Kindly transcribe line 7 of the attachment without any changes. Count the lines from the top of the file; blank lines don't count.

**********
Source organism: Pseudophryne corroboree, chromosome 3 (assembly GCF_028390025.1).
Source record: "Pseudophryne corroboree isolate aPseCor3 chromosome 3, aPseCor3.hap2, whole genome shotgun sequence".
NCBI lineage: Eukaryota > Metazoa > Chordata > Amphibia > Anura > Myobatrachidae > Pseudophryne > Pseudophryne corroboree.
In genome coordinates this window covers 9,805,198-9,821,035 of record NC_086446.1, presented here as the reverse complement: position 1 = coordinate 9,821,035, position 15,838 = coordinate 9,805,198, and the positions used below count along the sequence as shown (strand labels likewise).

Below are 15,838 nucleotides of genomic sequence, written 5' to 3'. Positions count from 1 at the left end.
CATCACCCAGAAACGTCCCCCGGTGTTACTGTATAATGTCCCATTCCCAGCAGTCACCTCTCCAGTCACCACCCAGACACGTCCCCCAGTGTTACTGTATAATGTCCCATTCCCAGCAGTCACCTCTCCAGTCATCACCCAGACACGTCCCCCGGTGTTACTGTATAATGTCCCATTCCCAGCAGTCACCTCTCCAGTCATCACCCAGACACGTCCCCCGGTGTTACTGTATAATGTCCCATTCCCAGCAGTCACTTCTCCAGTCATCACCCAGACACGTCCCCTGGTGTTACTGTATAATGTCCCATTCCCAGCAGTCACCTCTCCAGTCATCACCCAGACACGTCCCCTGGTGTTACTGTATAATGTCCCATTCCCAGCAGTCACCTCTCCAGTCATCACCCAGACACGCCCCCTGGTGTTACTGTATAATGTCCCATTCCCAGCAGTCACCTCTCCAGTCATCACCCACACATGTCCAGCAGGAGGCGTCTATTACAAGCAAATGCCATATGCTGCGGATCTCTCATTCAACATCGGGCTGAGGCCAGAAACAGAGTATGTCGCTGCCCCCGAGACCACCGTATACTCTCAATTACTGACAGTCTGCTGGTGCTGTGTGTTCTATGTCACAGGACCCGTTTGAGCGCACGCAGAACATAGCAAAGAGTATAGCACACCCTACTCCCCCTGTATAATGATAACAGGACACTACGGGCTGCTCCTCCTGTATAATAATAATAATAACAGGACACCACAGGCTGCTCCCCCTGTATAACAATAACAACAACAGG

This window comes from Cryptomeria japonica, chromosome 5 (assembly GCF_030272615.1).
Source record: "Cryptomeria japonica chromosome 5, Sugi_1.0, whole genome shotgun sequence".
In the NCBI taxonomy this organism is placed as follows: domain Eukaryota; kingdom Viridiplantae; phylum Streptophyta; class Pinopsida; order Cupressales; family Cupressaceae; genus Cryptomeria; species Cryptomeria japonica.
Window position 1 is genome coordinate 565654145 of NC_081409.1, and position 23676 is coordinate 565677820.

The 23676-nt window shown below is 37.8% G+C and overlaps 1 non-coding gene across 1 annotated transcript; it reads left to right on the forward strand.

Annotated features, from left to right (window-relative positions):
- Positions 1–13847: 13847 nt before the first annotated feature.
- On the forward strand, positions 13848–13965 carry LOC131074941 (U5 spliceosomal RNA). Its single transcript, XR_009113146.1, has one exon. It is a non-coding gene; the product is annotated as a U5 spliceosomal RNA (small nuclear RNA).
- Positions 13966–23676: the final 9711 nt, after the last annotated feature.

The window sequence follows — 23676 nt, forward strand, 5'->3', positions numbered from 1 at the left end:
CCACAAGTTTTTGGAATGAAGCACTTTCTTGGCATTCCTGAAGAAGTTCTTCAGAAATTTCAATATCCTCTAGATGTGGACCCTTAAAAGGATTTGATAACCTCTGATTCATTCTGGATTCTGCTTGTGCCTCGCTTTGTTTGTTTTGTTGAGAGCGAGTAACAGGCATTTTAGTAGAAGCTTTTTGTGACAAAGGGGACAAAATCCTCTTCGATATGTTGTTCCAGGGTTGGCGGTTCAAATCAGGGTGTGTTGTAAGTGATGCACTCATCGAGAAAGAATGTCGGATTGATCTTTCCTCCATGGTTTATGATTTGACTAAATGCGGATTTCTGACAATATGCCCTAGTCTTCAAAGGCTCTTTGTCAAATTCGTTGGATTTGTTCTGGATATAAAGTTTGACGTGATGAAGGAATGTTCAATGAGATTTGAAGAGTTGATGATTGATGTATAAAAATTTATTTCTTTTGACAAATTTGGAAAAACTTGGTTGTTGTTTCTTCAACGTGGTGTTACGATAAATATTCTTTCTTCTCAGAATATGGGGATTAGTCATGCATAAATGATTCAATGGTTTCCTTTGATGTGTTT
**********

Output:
This window comes from Cryptomeria japonica, chromosome 5 (assembly GCF_030272615.1).